The move comes after its initial bid was rejected and Tribune adopted a “poison pill” plan to block the offer.
Revised after Gannett met with Tribune shareholders last week, the new offer represents a premium of 99% to Tribune’s closing price of $7.52 per share on April 22, the last trading day before Gannett publicly announced its initial offer for Tribune.
The total value of the revised offer is about $864 million, including the assumption of Tribune’s $385 million of debt, according to Gannett.
Gannett’s new offer is a result of additional review of Tribune's most recent 10-Q filing on May 5, including debt, cash balance and pension liabilities, the company said Monday.
John Jeffry Louis, chairman of the Gannett Board of Directors, stated that the revised offer “demonstrates our commitment to engaging in serious and meaningful negotiations with the Tribune Board to reach a mutually agreeable transaction where Gannett acquires all of Tribune.”
The Gannett Board and management team are committed to completing a transaction “as soon as possible,” according to the statement.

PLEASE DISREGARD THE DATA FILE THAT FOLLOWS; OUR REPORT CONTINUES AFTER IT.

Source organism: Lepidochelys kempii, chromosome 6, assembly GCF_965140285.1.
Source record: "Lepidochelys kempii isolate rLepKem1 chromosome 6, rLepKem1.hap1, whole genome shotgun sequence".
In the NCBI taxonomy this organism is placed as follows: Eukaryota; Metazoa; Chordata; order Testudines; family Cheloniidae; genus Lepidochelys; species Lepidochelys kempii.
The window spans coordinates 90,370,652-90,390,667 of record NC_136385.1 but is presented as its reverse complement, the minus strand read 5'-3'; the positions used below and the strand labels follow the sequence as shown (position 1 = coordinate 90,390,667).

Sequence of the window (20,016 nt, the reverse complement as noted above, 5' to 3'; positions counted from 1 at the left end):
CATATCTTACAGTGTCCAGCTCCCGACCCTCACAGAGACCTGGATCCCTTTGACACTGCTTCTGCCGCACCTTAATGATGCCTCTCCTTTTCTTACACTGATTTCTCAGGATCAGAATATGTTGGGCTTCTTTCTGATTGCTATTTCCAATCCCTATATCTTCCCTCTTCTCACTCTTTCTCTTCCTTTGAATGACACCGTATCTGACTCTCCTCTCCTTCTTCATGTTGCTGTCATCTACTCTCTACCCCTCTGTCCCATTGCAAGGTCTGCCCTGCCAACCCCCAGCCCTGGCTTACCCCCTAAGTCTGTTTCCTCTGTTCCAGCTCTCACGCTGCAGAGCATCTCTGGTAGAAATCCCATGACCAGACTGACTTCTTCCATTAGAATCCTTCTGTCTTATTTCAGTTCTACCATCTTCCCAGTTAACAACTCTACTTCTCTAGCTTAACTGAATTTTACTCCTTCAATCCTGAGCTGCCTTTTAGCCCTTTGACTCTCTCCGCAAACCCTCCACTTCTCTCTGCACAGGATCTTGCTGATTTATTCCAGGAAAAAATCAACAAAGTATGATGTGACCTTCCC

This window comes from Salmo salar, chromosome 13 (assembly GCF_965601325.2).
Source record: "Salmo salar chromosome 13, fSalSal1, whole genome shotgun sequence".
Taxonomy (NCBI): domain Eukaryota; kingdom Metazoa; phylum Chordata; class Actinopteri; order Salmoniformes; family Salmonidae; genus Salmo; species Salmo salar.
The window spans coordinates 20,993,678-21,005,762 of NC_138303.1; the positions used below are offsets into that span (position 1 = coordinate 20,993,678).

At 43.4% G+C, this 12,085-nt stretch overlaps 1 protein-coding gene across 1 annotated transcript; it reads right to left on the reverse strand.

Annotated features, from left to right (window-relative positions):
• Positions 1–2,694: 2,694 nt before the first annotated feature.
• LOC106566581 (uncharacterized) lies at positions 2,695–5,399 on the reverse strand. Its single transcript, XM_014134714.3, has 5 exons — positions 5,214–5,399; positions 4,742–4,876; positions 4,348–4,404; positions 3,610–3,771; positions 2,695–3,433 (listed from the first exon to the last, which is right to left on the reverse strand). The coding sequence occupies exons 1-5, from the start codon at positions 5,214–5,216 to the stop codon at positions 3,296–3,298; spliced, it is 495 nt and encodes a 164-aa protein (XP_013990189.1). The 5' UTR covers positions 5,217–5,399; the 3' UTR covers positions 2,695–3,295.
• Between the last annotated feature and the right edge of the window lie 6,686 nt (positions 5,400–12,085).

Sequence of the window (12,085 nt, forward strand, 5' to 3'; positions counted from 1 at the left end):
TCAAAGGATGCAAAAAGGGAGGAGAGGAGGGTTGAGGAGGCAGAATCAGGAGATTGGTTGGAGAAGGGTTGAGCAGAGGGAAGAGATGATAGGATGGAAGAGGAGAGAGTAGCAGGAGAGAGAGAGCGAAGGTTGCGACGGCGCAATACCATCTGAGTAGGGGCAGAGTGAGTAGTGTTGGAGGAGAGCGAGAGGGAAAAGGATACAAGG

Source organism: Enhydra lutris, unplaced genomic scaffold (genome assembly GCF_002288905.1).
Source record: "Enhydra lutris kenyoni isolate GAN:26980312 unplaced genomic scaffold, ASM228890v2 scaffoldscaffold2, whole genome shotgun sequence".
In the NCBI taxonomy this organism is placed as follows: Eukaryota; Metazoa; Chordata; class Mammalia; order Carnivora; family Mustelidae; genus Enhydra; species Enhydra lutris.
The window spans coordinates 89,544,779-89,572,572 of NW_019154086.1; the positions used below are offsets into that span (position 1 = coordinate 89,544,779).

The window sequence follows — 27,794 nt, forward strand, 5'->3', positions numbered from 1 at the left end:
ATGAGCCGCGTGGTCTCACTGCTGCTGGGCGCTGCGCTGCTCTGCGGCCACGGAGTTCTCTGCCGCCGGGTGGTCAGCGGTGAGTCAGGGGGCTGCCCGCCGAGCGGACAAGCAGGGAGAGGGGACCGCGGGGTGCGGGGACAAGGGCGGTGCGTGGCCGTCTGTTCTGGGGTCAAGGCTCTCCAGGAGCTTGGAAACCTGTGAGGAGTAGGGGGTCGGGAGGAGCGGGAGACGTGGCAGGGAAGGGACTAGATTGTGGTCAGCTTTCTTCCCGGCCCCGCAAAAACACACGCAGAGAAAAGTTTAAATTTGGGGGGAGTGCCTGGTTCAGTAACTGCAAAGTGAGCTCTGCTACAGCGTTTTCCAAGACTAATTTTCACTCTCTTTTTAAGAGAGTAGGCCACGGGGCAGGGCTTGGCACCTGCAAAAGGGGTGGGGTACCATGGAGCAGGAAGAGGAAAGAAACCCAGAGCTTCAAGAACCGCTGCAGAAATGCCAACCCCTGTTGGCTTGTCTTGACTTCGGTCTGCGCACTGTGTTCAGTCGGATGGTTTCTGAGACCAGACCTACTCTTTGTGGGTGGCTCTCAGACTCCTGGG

Robert J. Dickey, president and CEO of Gannett, said in the statement that by not engaging “constructively” with Gannett, Tribune is “jeopardizing its shareholders’ investment and disregarding their best interests.”
Tribune Publishing, which publishes newspapers such as the Los Angeles Times and Chicago Tribune, today confirmed that it received the proposal from Gannett, which also publishes USA Today.
Tribune said it will “thoroughly review” Gannett’s offer.
As Publishers Daily reported last week,Tribune adopted a poison pill to fend off a hostile takeover by Gannett after the company urged Tribune shareholders to withhold their votes for board member nominees in an election held June 2. That is in order to pressure management to “engage immediately” with Gannett regarding their bid.
The poison pill is a limited-duration shareholder rights plan, which will trigger when a person or group acquires 20% or more of Tribune’s common stock. Each shareholder will then receive a market value of two times the exercise price. The plan will expire in one year.
This rights plan would make it even more expensive for an investor to acquire a controlling stake.The new CEO of Tribune, Justin Dearborn, believes his plans to transform Tribune Publishing can be done without Gannett’s help. He plans to drive revenue from content brands, grow the Los Angeles Times globally and create digital subscription services.